Monday is the start of a fresh week, but no matter what your intentions, forget about being perfect and aim to get a few key things done with anything extra being a bonus. You’re much more likely to achieve this and much less likely to decide to give up come Wednesday this way.

Why Scales Aren’t The Best

1) Your weight fluctuates. A lot.

The time of day, time of the month, how much water you have drunk, how much alcohol you have drunk, when you last had a poo, your hormones.  They will all affect the number on the scale so it’s not the most effective way to track your progress and using weighing yourself alone can be inaccurate and disheartening.

2) A number on the scales won’t make you happy.

Being comfortable in your body won’t automatically happen when you hit a certain number on the scales.  Everybody has some body hand ups regardless of their weight or size. Focusing on feeling strong and healthy will help you feel more positive about yourself in a way a number can’t and help prevent an all or nothing kind of outlook on your fitness journey, where how well you week went depends on one number.

3) Your weight isn’t an indication of your health or fitness level.

Have you ever seen one of those line ups of several women who all weight 60kg.  You could weight the same as someone else and have a totally different body shape.  Someone who is a size 10 could weigh the same as someone who wears a size 14.  Height, muscle, body type – how we ‘wear’ a certain weight is different from person to person, and, unless you are medically obese, how fit or healthy you are has little to do with the number on the scale.

Just a note – muscle doesn’t weight more than fat. A pound of muscle weights a pound and a pound of fat weighs a pound. However muscle is less dense, so if you reduce body fat and build muscle you might not weigh less but you will look leaner.

Anxiety and the Gym

When people think about anxiety and the gym we normally think about how anxiety can make it hard for people to get started, go to the gym or a class for the first time or start something new. That’s a valid topic to discuss because the unknown and uncertainty can be anxiety inducing to many of us at the best of times.

Another impact anxiety can have on your training that maybe gets overlooked though is how it affects your concentration. Now it can be argued that people with anxiety are incredibly good at concentrating, it’s just it tends to be on whatever is causing anxiety which isn’t a great thing to be hyper concentrated on.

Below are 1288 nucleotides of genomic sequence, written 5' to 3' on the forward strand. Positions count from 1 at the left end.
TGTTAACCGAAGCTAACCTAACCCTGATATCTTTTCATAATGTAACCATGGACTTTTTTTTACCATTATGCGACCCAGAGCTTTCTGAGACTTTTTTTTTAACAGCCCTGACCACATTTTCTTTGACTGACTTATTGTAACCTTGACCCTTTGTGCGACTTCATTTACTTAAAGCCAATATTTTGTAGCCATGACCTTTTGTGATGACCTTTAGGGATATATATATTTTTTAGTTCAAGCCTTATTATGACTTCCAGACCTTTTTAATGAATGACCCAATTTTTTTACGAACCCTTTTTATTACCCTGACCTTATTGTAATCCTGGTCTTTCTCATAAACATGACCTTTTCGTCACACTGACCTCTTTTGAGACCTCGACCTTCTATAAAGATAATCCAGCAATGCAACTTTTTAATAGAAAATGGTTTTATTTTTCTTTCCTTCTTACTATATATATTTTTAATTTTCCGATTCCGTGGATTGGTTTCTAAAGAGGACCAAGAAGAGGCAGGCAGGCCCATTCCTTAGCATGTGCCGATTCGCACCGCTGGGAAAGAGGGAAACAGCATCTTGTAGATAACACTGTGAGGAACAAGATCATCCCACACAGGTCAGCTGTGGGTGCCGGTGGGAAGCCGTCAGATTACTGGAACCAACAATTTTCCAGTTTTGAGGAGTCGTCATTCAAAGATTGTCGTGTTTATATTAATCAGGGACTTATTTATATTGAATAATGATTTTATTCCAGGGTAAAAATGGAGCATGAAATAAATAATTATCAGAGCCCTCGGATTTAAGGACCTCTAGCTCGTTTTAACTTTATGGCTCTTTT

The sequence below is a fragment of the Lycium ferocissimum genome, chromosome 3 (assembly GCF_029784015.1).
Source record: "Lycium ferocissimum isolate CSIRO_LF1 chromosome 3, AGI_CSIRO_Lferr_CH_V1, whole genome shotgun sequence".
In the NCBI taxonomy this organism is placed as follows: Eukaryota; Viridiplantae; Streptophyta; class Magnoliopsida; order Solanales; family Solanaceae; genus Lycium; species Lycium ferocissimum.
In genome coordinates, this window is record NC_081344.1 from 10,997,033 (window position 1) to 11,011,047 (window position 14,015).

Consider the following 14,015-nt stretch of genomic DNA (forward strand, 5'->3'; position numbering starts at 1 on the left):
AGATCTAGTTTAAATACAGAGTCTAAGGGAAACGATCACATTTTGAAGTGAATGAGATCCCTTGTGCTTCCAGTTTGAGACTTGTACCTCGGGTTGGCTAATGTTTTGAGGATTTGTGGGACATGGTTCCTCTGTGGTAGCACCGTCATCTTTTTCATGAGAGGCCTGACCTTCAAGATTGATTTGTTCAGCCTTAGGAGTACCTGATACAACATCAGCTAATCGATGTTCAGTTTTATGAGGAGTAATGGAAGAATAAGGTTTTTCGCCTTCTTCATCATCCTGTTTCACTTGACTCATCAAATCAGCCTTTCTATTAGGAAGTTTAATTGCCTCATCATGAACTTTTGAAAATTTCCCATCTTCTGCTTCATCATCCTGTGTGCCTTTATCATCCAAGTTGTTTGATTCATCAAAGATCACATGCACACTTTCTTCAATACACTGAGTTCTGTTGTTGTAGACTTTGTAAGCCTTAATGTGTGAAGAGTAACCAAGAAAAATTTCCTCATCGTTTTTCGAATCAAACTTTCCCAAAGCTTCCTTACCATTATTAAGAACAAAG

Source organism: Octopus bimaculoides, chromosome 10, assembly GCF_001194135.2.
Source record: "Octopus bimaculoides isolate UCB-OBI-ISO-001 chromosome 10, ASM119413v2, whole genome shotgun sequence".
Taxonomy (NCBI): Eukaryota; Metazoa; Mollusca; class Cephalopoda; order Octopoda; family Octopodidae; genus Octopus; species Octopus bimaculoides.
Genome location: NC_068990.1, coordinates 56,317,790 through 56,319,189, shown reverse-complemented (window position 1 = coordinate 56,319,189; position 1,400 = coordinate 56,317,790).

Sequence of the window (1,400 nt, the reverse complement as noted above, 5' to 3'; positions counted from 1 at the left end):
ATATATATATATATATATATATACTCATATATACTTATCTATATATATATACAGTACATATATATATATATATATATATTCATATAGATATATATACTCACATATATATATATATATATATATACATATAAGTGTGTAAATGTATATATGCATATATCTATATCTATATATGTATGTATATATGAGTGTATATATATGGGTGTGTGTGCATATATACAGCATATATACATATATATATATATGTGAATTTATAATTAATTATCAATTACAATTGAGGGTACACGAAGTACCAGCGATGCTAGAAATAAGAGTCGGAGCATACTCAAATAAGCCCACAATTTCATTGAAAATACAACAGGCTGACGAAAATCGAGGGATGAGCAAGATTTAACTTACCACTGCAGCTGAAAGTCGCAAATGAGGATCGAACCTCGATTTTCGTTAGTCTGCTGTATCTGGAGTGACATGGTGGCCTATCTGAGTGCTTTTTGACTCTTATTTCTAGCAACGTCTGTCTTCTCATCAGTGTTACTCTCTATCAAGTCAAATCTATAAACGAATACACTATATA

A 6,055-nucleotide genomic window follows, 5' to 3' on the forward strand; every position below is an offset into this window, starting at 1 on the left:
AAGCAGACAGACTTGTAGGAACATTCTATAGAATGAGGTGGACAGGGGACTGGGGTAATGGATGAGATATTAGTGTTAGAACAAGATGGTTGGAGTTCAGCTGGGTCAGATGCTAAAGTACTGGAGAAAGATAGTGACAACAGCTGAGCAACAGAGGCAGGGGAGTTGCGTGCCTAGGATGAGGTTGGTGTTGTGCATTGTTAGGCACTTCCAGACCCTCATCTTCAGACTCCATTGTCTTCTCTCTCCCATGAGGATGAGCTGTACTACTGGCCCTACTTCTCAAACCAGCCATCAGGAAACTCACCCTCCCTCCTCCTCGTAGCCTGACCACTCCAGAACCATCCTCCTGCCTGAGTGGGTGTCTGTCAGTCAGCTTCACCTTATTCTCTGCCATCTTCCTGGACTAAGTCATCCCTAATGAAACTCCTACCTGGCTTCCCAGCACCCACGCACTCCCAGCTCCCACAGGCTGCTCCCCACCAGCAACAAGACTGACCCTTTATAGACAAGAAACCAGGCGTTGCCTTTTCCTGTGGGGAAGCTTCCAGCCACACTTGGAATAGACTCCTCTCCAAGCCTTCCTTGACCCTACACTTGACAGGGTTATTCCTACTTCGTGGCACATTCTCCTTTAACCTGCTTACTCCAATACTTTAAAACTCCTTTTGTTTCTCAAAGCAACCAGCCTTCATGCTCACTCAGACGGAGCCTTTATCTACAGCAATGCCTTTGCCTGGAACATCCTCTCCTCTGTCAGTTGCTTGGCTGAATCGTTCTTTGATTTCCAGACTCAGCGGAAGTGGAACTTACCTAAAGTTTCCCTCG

This has two effects, firstly, it reduces the ability to concentrate on what you actually want to concentrate on at that moment. For instance in the gym, whilst some people might find working out a good distraction from whatever is causing anxiety, others might find that they are too affected by the anxiety to fully focus on their workout.

This might often be the case when the second effect of anxiety comes in play, the physical effects; a racing heart, increase in body temperature, headaches for instance. These symptoms can make it very difficult to focus on what you should be focused on or to settle down into your training.

I often find that if I’m doing something such as teaching a class, exercise can reduce my anxiety, probably because I’m having to think about what I’m doing. If I’m just training in the gym for me though, and I’m anxious about something, particularly if it’s just happened or is ongoing, I often find it much harder to fully get into a workout and my intensity reduces. Of course there’s an argument that just getting into the gym and doing something, even if it wasn’t exactly what you wanted, is still a positive and probably still has many benefits.  If you find yourself thinking this sounds familiar to you though, maybe consider having little strategies to work around this up your sleeve, attending a class, training with a friend, a play list that always calms you down perhaps.

Ultimately, we are never going to be able to avoid having bad days, so understanding how your own mind and emotions work and how you can best work with them rather than against them is the best way of managing your training when these things hit.

Why is it harder to for smaller people to lose weight?

Why is it harder to for smaller people to lose weight?

The number of calories your body uses at rest will broadly depend on your size (weight and height), so if you are shorter, you will probably find that your TDEE (total daily energy expenditure) will be lower than your taller friends.

That means that the number of calories you need to eat in a day to maintain your weight will be lower, lower still if you want to create a calorie deficit to lose weight. If you are quite inactive that number could be around the 1500 calories a day range just to maintain weight (whereas for me I’m looking at around 2,500-3,000 calories to maintain).

So why does that make it harder? Well think about your average dinner, you’re probably looking at 500 calories, with perhaps 400 calories for lunch and 300 calories for breakfast.  Now if you’re tall and need to eat 2,000 calories to be in a deficit you would still have around 800 calories for snacks.  That’s enough food to feel easily full, have a high calorie treat or whatever.